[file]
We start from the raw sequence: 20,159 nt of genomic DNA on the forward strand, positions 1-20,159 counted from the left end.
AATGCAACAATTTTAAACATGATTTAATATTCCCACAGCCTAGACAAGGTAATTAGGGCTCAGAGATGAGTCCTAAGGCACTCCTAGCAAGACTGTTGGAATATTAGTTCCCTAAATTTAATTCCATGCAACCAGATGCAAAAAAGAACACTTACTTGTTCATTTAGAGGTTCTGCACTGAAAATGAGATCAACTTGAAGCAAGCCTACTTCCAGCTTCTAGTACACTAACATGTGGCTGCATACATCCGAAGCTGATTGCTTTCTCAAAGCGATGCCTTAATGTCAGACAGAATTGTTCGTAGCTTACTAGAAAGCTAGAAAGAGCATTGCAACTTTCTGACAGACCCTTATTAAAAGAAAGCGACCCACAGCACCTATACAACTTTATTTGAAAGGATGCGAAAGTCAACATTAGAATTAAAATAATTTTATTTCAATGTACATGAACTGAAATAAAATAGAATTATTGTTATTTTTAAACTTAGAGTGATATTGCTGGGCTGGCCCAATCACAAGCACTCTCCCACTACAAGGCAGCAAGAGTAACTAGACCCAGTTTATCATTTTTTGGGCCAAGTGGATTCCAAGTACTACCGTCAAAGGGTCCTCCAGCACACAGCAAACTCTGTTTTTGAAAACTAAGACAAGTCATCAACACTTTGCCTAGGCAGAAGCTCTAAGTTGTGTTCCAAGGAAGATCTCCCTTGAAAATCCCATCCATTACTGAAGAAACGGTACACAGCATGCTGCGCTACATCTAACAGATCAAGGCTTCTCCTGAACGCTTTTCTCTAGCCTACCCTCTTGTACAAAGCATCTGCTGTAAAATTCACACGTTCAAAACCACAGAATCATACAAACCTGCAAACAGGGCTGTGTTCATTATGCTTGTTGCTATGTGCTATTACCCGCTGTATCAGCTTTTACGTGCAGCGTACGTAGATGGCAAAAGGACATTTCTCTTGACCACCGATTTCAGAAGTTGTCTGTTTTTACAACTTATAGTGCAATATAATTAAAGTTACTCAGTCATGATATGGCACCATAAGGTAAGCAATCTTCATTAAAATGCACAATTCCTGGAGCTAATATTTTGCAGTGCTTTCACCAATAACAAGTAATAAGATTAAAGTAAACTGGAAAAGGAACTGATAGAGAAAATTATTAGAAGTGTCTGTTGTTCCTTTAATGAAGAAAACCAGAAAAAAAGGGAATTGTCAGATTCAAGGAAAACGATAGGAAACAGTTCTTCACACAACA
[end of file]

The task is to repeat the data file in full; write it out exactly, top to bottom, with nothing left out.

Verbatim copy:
We start from the raw sequence: 20,159 nt of genomic DNA on the forward strand, positions 1-20,159 counted from the left end.
AATGCAACAATTTTAAACATGATTTAATATTCCCACAGCCTAGACAAGGTAATTAGGGCTCAGAGATGAGTCCTAAGGCACTCCTAGCAAGACTGTTGGAATATTAGTTCCCTAAATTTAATTCCATGCAACCAGATGCAAAAAAGAACACTTACTTGTTCATTTAGAGGTTCTGCACTGAAAATGAGATCAACTTGAAGCAAGCCTACTTCCAGCTTCTAGTACACTAACATGTGGCTGCATACATCCGAAGCTGATTGCTTTCTCAAAGCGATGCCTTAATGTCAGACAGAATTGTTCGTAGCTTACTAGAAAGCTAGAAAGAGCATTGCAACTTTCTGACAGACCCTTATTAAAAGAAAGCGACCCACAGCACCTATACAACTTTATTTGAAAGGATGCGAAAGTCAACATTAGAATTAAAATAATTTTATTTCAATGTACATGAACTGAAATAAAATAGAATTATTGTTATTTTTAAACTTAGAGTGATATTGCTGGGCTGGCCCAATCACAAGCACTCTCCCACTACAAGGCAGCAAGAGTAACTAGACCCAGTTTATCATTTTTTGGGCCAAGTGGATTCCAAGTACTACCGTCAAAGGGTCCTCCAGCACACAGCAAACTCTGTTTTTGAAAACTAAGACAAGTCATCAACACTTTGCCTAGGCAGAAGCTCTAAGTTGTGTTCCAAGGAAGATCTCCCTTGAAAATCCCATCCATTACTGAAGAAACGGTACACAGCATGCTGCGCTACATCTAACAGATCAAGGCTTCTCCTGAACGCTTTTCTCTAGCCTACCCTCTTGTACAAAGCATCTGCTGTAAAATTCACACGTTCAAAACCACAGAATCATACAAACCTGCAAACAGGGCTGTGTTCATTATGCTTGTTGCTATGTGCTATTACCCGCTGTATCAGCTTTTACGTGCAGCGTACGTAGATGGCAAAAGGACATTTCTCTTGACCACCGATTTCAGAAGTTGTCTGTTTTTACAACTTATAGTGCAATATAATTAAAGTTACTCAGTCATGATATGGCACCATAAGGTAAGCAATCTTCATTAAAATGCACAATTCCTGGAGCTAATATTTTGCAGTGCTTTCACCAATAACAAGTAATAAGATTAAAGTAAACTGGAAAAGGAACTGATAGAGAAAATTATTAGAAGTGTCTGTTGTTCCTTTAATGAAGAAAACCAGAAAAAAAGGGAATTGTCAGATTCAAGGAAAACGATAGGAAACAGTTCTTCACACAACA